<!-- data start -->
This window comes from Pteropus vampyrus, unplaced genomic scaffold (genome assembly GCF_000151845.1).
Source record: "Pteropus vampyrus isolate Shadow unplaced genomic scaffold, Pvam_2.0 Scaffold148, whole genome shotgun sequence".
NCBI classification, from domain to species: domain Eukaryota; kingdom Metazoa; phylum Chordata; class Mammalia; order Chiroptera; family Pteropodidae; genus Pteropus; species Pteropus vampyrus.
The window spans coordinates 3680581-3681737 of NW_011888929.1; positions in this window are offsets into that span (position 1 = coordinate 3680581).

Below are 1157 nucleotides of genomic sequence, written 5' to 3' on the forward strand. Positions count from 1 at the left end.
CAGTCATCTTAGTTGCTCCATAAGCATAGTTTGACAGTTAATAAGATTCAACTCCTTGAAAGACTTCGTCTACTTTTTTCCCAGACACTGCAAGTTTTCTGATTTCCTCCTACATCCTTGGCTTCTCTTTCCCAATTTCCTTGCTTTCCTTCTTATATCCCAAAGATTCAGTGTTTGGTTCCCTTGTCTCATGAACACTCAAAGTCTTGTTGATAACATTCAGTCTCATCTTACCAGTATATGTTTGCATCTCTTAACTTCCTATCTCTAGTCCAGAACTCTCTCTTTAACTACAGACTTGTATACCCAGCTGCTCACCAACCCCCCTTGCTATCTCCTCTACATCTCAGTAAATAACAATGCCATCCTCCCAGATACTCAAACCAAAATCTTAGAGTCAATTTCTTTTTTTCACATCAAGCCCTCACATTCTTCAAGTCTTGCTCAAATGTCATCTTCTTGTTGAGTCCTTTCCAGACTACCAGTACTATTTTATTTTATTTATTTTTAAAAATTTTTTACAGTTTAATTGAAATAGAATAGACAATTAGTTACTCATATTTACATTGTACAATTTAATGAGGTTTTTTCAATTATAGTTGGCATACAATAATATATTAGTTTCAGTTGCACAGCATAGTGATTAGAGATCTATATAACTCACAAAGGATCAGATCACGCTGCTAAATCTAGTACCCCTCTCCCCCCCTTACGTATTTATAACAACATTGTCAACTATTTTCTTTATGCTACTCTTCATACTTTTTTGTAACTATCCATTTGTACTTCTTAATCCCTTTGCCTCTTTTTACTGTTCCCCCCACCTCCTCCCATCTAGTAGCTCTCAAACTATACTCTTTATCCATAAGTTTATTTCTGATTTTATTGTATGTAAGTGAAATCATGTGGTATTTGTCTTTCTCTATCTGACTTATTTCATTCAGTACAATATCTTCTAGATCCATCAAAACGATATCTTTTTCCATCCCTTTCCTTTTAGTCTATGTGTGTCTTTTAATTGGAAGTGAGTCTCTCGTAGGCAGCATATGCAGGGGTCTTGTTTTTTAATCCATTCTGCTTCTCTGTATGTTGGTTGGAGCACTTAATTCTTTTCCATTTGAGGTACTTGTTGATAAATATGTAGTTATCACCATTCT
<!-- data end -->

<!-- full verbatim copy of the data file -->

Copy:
This window comes from Pteropus vampyrus, unplaced genomic scaffold (genome assembly GCF_000151845.1).
Source record: "Pteropus vampyrus isolate Shadow unplaced genomic scaffold, Pvam_2.0 Scaffold148, whole genome shotgun sequence".
NCBI classification, from domain to species: domain Eukaryota; kingdom Metazoa; phylum Chordata; class Mammalia; order Chiroptera; family Pteropodidae; genus Pteropus; species Pteropus vampyrus.
The window spans coordinates 3680581-3681737 of NW_011888929.1; positions in this window are offsets into that span (position 1 = coordinate 3680581).

Below are 1157 nucleotides of genomic sequence, written 5' to 3' on the forward strand. Positions count from 1 at the left end.
CAGTCATCTTAGTTGCTCCATAAGCATAGTTTGACAGTTAATAAGATTCAACTCCTTGAAAGACTTCGTCTACTTTTTTCCCAGACACTGCAAGTTTTCTGATTTCCTCCTACATCCTTGGCTTCTCTTTCCCAATTTCCTTGCTTTCCTTCTTATATCCCAAAGATTCAGTGTTTGGTTCCCTTGTCTCATGAACACTCAAAGTCTTGTTGATAACATTCAGTCTCATCTTACCAGTATATGTTTGCATCTCTTAACTTCCTATCTCTAGTCCAGAACTCTCTCTTTAACTACAGACTTGTATACCCAGCTGCTCACCAACCCCCCTTGCTATCTCCTCTACATCTCAGTAAATAACAATGCCATCCTCCCAGATACTCAAACCAAAATCTTAGAGTCAATTTCTTTTTTTCACATCAAGCCCTCACATTCTTCAAGTCTTGCTCAAATGTCATCTTCTTGTTGAGTCCTTTCCAGACTACCAGTACTATTTTATTTTATTTATTTTTAAAAATTTTTTACAGTTTAATTGAAATAGAATAGACAATTAGTTACTCATATTTACATTGTACAATTTAATGAGGTTTTTTCAATTATAGTTGGCATACAATAATATATTAGTTTCAGTTGCACAGCATAGTGATTAGAGATCTATATAACTCACAAAGGATCAGATCACGCTGCTAAATCTAGTACCCCTCTCCCCCCCTTACGTATTTATAACAACATTGTCAACTATTTTCTTTATGCTACTCTTCATACTTTTTTGTAACTATCCATTTGTACTTCTTAATCCCTTTGCCTCTTTTTACTGTTCCCCCCACCTCCTCCCATCTAGTAGCTCTCAAACTATACTCTTTATCCATAAGTTTATTTCTGATTTTATTGTATGTAAGTGAAATCATGTGGTATTTGTCTTTCTCTATCTGACTTATTTCATTCAGTACAATATCTTCTAGATCCATCAAAACGATATCTTTTTCCATCCCTTTCCTTTTAGTCTATGTGTGTCTTTTAATTGGAAGTGAGTCTCTCGTAGGCAGCATATGCAGGGGTCTTGTTTTTTAATCCATTCTGCTTCTCTGTATGTTGGTTGGAGCACTTAATTCTTTTCCATTTGAGGTACTTGTTGATAAATATGTAGTTATCACCATTCT